This is a complex problem and will require a multi-pronged solution for both our kitchens and our country. 

The Kitchen Solution: Until foods with reliably low heavy metal levels are widely available, parents can choose and prepare foods in ways that significantly reduce babies’ exposures. The most important step: introduce and serve a variety of healthy foods, whether baby food brands or homemade foods. Serving the same food every day for a long time can accidentally concentrate one or more contaminants in a child’s diet. A varied diet avoids this and ensures a healthy mix of nutrients too. See our short parent’s guide for the full food list.

The Country Solution: FDA should establish and enforce protective limits for heavy metals in all foods consumed by babies and young children. Heavy metal contamination spans all the food aisles of the grocery store; FDA’s safety standards must as well. Standards extending beyond the baby food aisle would also encompass foods eaten during pregnancy , a crucial time for lowering toxic metal exposures.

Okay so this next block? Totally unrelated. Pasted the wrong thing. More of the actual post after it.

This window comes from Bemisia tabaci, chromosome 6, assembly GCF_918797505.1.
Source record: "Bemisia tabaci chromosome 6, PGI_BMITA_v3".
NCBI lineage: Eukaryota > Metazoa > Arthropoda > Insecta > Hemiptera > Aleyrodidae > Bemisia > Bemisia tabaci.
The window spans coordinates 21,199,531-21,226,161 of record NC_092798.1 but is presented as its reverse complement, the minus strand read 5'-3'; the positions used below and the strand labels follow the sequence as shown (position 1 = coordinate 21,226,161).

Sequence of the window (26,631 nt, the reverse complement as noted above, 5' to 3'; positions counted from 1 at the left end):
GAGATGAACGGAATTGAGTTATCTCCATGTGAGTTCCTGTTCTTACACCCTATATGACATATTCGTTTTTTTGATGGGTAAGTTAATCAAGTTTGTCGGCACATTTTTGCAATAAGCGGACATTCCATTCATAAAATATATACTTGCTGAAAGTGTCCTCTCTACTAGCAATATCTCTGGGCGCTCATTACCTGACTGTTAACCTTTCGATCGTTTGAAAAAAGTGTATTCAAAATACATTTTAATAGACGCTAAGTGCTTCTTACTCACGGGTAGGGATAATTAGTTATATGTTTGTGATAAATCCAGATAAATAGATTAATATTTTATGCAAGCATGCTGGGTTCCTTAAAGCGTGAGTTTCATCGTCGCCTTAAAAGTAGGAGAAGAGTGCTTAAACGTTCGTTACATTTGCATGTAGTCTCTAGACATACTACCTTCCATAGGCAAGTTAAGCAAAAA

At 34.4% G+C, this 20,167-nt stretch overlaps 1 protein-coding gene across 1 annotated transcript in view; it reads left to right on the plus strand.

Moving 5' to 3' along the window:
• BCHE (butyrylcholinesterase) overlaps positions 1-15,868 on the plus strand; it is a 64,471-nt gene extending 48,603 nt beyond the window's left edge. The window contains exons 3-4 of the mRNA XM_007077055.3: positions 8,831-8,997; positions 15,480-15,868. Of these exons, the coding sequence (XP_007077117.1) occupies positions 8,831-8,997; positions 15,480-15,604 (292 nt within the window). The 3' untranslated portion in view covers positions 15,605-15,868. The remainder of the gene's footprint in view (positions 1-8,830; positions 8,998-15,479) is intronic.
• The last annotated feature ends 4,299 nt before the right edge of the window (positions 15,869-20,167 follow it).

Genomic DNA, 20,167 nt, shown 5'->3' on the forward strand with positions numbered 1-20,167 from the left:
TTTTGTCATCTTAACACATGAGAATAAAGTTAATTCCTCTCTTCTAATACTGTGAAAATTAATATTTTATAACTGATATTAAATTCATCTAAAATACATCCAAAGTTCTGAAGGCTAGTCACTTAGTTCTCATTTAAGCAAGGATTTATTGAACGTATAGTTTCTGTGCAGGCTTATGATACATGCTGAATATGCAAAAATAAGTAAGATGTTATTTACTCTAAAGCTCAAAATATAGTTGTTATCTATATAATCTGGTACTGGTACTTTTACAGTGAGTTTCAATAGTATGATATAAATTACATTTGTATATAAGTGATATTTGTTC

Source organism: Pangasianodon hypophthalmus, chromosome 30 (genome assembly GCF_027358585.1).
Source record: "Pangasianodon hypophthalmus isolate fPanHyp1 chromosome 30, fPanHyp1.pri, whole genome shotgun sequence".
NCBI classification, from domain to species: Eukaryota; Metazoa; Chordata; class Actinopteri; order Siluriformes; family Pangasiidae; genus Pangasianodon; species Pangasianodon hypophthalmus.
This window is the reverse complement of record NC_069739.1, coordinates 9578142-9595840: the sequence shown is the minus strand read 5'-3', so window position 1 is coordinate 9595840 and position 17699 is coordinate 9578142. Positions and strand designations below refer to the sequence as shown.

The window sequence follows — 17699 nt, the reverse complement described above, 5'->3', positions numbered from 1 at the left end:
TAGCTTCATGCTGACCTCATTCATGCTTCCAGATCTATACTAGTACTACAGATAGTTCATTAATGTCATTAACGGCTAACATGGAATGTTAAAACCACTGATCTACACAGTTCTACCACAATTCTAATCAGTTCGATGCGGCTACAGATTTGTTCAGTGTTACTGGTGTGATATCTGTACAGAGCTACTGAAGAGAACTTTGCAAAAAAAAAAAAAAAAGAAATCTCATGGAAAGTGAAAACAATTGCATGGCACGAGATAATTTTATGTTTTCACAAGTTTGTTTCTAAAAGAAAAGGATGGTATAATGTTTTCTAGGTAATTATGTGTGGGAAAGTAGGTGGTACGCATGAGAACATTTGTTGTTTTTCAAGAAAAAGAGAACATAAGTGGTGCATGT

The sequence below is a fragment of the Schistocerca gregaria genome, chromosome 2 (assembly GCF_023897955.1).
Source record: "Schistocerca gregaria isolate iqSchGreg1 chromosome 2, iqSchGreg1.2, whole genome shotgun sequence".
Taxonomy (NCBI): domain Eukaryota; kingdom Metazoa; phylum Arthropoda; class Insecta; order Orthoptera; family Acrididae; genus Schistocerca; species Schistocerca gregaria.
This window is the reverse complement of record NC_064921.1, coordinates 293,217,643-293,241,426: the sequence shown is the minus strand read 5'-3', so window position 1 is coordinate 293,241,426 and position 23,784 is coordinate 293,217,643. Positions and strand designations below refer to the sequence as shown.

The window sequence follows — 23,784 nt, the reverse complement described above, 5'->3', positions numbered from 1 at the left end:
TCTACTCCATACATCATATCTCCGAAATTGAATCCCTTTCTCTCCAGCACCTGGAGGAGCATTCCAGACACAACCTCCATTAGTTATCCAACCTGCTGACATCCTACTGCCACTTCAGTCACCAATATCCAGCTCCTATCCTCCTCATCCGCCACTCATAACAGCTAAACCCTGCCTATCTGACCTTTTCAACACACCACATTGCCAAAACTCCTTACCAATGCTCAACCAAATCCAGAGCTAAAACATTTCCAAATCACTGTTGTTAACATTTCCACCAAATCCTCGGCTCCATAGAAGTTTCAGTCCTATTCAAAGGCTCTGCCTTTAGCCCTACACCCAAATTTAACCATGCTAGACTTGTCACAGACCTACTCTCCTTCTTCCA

More Information

Our Findings

HBBF tested 288 foods - including popular baby foods like sweet potatoes, carrots, cereal, and bananas - and examined 7000+ additional food tests from other published studies. We found no evidence to suggest that homemade purees and family brands are generally safer, with lower metal levels, than store-bought baby food. 

Our study includes a new parent’s guide of popular baby foods to serve, limit, and avoid, based on our tests.

  • Four popular foods consumed by babies are so heavily contaminated by heavy metals that we recommend avoiding them altogether.
  • Fourteen foods have little contamination and can be served freely. 
  • Twenty-two foods have moderate to relatively high amounts of heavy metals, to be eaten rarely or in rotation with other foods. For some of these foods, preparation matters — peeling and cooking can lower the heavy metal content.